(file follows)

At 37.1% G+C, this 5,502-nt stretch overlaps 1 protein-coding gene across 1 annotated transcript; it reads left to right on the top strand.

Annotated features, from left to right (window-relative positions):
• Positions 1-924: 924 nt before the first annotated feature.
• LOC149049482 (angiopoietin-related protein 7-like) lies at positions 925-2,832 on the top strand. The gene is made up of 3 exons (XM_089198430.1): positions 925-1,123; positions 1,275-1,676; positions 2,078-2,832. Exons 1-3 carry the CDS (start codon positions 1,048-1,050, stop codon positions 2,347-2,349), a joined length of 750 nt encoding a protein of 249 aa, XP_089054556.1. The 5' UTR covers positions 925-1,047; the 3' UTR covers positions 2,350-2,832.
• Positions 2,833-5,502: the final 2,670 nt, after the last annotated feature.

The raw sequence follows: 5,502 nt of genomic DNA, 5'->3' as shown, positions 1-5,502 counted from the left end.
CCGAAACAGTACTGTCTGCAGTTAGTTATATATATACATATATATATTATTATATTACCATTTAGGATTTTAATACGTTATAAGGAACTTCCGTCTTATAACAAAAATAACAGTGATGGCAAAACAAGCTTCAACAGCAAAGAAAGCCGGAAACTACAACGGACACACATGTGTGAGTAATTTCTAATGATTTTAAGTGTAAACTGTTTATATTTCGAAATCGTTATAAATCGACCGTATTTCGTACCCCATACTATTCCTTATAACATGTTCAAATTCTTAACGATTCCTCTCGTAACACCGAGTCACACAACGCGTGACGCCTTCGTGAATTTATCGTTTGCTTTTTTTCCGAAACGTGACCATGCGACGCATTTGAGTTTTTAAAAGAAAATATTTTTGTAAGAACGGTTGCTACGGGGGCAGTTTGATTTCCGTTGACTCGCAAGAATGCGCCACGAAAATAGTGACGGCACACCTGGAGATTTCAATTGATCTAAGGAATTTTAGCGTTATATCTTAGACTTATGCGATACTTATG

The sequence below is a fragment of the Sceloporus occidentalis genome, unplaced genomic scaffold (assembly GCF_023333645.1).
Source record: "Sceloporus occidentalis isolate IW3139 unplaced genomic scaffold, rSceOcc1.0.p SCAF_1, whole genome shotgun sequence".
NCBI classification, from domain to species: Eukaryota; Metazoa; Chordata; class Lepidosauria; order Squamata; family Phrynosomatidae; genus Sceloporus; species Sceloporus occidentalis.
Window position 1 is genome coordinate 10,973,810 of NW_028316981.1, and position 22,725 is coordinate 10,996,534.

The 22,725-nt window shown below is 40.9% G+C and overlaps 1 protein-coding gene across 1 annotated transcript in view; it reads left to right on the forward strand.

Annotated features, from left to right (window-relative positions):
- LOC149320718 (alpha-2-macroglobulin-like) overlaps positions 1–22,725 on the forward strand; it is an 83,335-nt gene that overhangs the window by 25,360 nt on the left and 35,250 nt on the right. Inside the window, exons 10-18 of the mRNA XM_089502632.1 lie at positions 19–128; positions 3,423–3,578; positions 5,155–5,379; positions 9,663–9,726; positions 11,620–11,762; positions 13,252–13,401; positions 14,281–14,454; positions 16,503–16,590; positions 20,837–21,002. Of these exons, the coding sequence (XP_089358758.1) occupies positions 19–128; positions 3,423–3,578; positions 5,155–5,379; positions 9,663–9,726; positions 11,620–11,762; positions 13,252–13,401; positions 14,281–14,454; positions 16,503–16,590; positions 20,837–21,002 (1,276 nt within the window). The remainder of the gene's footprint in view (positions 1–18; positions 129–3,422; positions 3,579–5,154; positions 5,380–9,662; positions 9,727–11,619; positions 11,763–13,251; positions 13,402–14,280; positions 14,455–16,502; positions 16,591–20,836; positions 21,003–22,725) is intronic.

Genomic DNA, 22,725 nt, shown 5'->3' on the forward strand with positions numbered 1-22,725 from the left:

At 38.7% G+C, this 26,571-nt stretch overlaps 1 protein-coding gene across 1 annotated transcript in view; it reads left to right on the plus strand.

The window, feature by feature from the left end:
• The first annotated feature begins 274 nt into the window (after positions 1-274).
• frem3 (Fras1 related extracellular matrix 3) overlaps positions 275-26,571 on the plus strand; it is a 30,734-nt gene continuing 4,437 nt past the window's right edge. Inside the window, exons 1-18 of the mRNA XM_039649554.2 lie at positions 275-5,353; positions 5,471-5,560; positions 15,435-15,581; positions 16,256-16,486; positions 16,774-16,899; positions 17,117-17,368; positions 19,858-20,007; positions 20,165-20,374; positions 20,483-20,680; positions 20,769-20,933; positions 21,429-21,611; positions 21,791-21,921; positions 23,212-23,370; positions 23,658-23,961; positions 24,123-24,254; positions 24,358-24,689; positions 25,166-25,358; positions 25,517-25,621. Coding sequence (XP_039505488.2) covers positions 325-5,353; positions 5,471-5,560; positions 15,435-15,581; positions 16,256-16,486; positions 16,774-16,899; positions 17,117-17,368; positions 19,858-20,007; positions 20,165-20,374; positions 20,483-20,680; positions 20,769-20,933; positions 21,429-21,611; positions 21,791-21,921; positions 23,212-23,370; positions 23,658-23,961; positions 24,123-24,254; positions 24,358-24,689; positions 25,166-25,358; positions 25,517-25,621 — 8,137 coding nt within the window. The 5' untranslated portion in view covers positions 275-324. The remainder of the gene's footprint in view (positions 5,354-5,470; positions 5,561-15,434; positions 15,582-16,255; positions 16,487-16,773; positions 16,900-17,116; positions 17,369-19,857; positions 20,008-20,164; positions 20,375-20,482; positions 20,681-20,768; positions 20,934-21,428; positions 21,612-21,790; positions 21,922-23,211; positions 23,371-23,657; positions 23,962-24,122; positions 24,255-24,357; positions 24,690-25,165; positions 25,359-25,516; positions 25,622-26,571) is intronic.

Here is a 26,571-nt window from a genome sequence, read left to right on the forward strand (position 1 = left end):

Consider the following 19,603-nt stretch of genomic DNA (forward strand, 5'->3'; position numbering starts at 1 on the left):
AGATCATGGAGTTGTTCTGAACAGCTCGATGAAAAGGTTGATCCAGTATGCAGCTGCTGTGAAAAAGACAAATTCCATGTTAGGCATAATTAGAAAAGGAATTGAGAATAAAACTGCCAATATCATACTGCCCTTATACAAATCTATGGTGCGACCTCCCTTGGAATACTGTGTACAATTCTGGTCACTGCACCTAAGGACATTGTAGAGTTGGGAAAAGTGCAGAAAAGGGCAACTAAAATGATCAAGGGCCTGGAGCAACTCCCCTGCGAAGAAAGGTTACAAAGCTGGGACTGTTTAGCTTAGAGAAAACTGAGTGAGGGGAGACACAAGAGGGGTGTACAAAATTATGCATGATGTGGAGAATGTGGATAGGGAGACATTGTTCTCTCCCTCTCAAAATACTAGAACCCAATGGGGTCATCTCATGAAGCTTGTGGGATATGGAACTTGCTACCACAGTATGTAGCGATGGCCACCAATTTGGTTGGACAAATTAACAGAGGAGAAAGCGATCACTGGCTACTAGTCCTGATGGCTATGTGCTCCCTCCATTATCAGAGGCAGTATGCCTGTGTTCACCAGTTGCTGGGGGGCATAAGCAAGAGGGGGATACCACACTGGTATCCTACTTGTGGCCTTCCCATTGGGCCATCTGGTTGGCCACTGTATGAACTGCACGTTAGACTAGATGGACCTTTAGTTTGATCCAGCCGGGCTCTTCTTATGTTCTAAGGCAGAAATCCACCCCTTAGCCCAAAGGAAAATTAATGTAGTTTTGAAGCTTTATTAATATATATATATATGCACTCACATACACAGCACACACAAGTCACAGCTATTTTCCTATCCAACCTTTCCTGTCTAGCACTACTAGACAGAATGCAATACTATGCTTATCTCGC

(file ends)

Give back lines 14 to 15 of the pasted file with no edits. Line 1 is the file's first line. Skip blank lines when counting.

- LOC149320718 (alpha-2-macroglobulin-like) overlaps positions 1–22,725 on the forward strand; it is an 83,335-nt gene that overhangs the window by 25,360 nt on the left and 35,250 nt on the right. Inside the window, exons 10-18 of the mRNA XM_089502632.1 lie at positions 19–128; positions 3,423–3,578; positions 5,155–5,379; positions 9,663–9,726; positions 11,620–11,762; positions 13,252–13,401; positions 14,281–14,454; positions 16,503–16,590; positions 20,837–21,002. Of these exons, the coding sequence (XP_089358758.1) occupies positions 19–128; positions 3,423–3,578; positions 5,155–5,379; positions 9,663–9,726; positions 11,620–11,762; positions 13,252–13,401; positions 14,281–14,454; positions 16,503–16,590; positions 20,837–21,002 (1,276 nt within the window). The remainder of the gene's footprint in view (positions 1–18; positions 129–3,422; positions 3,579–5,154; positions 5,380–9,662; positions 9,727–11,619; positions 11,763–13,251; positions 13,402–14,280; positions 14,455–16,502; positions 16,591–20,836; positions 21,003–22,725) is intronic.

Genomic DNA, 22,725 nt, shown 5'->3' on the forward strand with positions numbered 1-22,725 from the left: